Alex and I Discuss Wages and Reality TV

Dear Alex Stimson [Director of Media Relations; Eugene Emeralds]:

Thank you for your expedient response to my missive. We have reached a point in our endeavors where speed is an essence, and delays in communication can be very detrimental to our cause. The mundane is our enemy. I do have a question before we continue though. What is your official title? Are you the Director of Media Relations? Or just Media Relations? Was your official title bestowed upon you, or did you get to choose it? “Director of Media Relations” sounds more authoritative, while “Media Relations” seems more encompassing. I ask so I can afford you the respect you deserve.

Thank your reasons why you must also work for the Oregon Ducks. Low pay and long hours are an unfortunate staple of minor league baseball, and one of my largest targets in my campaign to save Minor League Baseball. “We do this for The Love of the Game” is a complete horseshit mantra shoved down MiLB employee’s throats from the time they are interns at Itty Bitty University in Bumfuck, Iowa until they leave the industry to support their family on decent wages. Those who work in MiLB work for shit wages do so because they have no choice because of the current power structure that exists.

Because I am willing to speak out on this, my wisdom is shockingly not accepted by many minor league owners. In some places, I am even persona no grata. Some upper management front types feel the same way and go out of their way to disparage me, saying thing like “What does Bads85 know? He has never worked a day in our industry.” My response is always, “Hey chumps, I know I get to leave the stadium before the lights are shut off because I am spiritually wealthy and financially sound because of my career choices. Oh, I also know that celebrity promotions usually are bad for ledger sheets, but conventional wisdom in MiLB still thinks a minor character from The Office will pack the seats. Hey, look, there is Willie from Duck Dynasty! Sign him quick!”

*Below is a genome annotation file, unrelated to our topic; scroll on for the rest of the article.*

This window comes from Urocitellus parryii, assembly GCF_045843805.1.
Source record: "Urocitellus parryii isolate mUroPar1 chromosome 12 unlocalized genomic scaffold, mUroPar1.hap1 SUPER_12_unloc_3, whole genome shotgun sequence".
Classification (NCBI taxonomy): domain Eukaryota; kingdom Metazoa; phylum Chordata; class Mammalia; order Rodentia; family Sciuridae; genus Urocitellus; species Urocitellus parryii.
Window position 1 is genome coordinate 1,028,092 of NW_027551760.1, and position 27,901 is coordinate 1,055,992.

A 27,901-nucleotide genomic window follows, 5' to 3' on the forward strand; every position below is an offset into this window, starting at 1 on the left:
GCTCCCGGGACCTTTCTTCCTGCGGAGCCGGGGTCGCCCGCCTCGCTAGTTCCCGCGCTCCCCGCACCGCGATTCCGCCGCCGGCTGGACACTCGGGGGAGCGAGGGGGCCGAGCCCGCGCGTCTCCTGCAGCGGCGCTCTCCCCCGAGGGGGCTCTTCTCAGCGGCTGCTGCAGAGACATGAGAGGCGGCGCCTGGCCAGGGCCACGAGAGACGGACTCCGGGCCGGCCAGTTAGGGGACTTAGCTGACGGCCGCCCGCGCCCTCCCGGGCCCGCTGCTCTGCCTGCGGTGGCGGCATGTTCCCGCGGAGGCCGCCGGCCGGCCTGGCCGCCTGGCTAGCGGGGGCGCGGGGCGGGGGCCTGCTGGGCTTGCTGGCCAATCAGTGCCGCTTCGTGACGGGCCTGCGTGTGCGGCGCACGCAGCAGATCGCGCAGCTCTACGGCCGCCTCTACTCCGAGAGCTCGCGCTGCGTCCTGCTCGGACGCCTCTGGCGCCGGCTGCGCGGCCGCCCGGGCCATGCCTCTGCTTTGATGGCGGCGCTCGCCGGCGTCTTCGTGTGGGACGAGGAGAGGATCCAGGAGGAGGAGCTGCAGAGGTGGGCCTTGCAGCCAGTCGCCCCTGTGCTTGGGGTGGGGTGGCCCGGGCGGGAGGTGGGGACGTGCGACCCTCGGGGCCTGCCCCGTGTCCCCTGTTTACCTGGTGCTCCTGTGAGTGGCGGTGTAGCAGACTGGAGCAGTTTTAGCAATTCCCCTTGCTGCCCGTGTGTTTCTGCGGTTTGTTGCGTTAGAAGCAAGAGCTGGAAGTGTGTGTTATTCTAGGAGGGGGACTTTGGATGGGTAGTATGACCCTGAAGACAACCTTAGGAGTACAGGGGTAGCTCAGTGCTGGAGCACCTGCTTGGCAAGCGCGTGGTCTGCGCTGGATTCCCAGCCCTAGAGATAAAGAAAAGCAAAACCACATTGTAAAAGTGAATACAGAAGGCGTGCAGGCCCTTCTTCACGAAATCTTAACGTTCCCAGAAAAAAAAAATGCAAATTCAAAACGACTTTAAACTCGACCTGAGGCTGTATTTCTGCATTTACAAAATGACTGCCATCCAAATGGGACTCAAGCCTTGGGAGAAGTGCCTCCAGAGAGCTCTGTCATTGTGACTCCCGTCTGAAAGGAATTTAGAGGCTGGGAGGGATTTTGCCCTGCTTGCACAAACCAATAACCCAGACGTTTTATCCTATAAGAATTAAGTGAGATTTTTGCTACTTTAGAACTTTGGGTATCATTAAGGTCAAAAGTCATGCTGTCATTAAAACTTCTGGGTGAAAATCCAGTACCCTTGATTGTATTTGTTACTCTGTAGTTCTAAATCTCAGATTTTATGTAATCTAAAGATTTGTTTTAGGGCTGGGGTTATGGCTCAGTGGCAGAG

But I digress. We have a reality television show to create. Allan Benavides [General Manager; Eugene Emeralds] has instructed me to obtain a contract with Netflix to open up sweet, sweet revenue streams, so I m working under the assumption we have a full green light to pursue the show. I do understand your concerns that a glimpse in the Eugene front offense might alarm the power structure of MiLB because the front office is comprised of a group of outlaws who live beyond the rules of society, but yet follow their own code. Have no fear; we control the content of the show. We get to make ourselves look like endearing scamps we are while making those dunderheads in Pasco, Hillsborough, and Everett look like the stumbling incompetents they are.

Like many good really shows, ours should be a show within a show. The overall show will be about the Eugene Emeralds’ quest to provide quality entertainment to its fanbase as past industry paradigms fall away in the NEW WORLD while trying to secure a new stadium. The stories within the story will be the individual interactions of the front office staff with each other as they overcome the obstacles of the profession while hilarious hijinks occur. The fourth wall will be broken with sledge hammers. Viewers will see the different perception of realities between upper and middle management, plus the serfs who have to do the heavy lifting around the stadium.

One of the focal points of the show will be the reckless pursuit of successful promotions, and the premise there is no room for failure on the minor league circuit. Failure is for the losers in Myrtle Beach who lose Golden Bobbleheads to something called the Udder Tuggers. No promotion should fail as long as the proper tenets of promotion planning are followed:

  1. Defined purpose
  2. Diligent research
  3. Obtaining a generous sponsor
  4. Targeted, consistent marketing
  5. Precise execution
  6. Killer playlist
  7. Charismatic voice on the mic in case something goes awry.

Alas, this missive grow long. I will continue in future correspondence.

Your friend in baseball,


PS: Have you touched your inner Squatch today?

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